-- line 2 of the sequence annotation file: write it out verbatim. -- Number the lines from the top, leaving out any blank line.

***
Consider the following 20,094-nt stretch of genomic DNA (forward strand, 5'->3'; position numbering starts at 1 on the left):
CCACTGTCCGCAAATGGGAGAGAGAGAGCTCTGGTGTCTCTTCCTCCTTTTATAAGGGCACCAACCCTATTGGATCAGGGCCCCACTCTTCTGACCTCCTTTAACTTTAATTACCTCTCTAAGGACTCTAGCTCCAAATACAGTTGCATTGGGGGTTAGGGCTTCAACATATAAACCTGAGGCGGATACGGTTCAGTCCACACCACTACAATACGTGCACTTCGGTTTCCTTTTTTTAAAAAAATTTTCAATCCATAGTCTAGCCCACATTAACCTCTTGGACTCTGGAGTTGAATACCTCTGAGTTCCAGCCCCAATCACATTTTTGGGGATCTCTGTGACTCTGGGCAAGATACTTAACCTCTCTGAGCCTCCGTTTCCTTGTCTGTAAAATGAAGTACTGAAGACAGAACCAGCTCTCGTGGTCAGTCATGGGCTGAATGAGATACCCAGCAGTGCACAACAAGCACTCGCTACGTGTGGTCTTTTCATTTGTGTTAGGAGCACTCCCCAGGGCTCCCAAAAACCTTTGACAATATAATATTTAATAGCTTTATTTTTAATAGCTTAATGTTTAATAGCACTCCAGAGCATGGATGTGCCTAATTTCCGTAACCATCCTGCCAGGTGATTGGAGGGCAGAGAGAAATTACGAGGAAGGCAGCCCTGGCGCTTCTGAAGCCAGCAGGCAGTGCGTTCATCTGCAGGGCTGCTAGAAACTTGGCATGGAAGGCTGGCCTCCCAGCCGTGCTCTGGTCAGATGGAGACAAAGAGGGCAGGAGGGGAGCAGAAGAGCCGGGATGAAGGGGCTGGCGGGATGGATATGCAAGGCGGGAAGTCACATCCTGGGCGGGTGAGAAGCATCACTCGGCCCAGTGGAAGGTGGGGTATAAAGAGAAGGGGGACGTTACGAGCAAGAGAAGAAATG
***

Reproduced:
CCACTGTCCGCAAATGGGAGAGAGAGAGCTCTGGTGTCTCTTCCTCCTTTTATAAGGGCACCAACCCTATTGGATCAGGGCCCCACTCTTCTGACCTCCTTTAACTTTAATTACCTCTCTAAGGACTCTAGCTCCAAATACAGTTGCATTGGGGGTTAGGGCTTCAACATATAAACCTGAGGCGGATACGGTTCAGTCCACACCACTACAATACGTGCACTTCGGTTTCCTTTTTTTAAAAAAATTTTCAATCCATAGTCTAGCCCACATTAACCTCTTGGACTCTGGAGTTGAATACCTCTGAGTTCCAGCCCCAATCACATTTTTGGGGATCTCTGTGACTCTGGGCAAGATACTTAACCTCTCTGAGCCTCCGTTTCCTTGTCTGTAAAATGAAGTACTGAAGACAGAACCAGCTCTCGTGGTCAGTCATGGGCTGAATGAGATACCCAGCAGTGCACAACAAGCACTCGCTACGTGTGGTCTTTTCATTTGTGTTAGGAGCACTCCCCAGGGCTCCCAAAAACCTTTGACAATATAATATTTAATAGCTTTATTTTTAATAGCTTAATGTTTAATAGCACTCCAGAGCATGGATGTGCCTAATTTCCGTAACCATCCTGCCAGGTGATTGGAGGGCAGAGAGAAATTACGAGGAAGGCAGCCCTGGCGCTTCTGAAGCCAGCAGGCAGTGCGTTCATCTGCAGGGCTGCTAGAAACTTGGCATGGAAGGCTGGCCTCCCAGCCGTGCTCTGGTCAGATGGAGACAAAGAGGGCAGGAGGGGAGCAGAAGAGCCGGGATGAAGGGGCTGGCGGGATGGATATGCAAGGCGGGAAGTCACATCCTGGGCGGGTGAGAAGCATCACTCGGCCCAGTGGAAGGTGGGGTATAAAGAGAAGGGGGACGTTACGAGCAAGAGAAGAAATG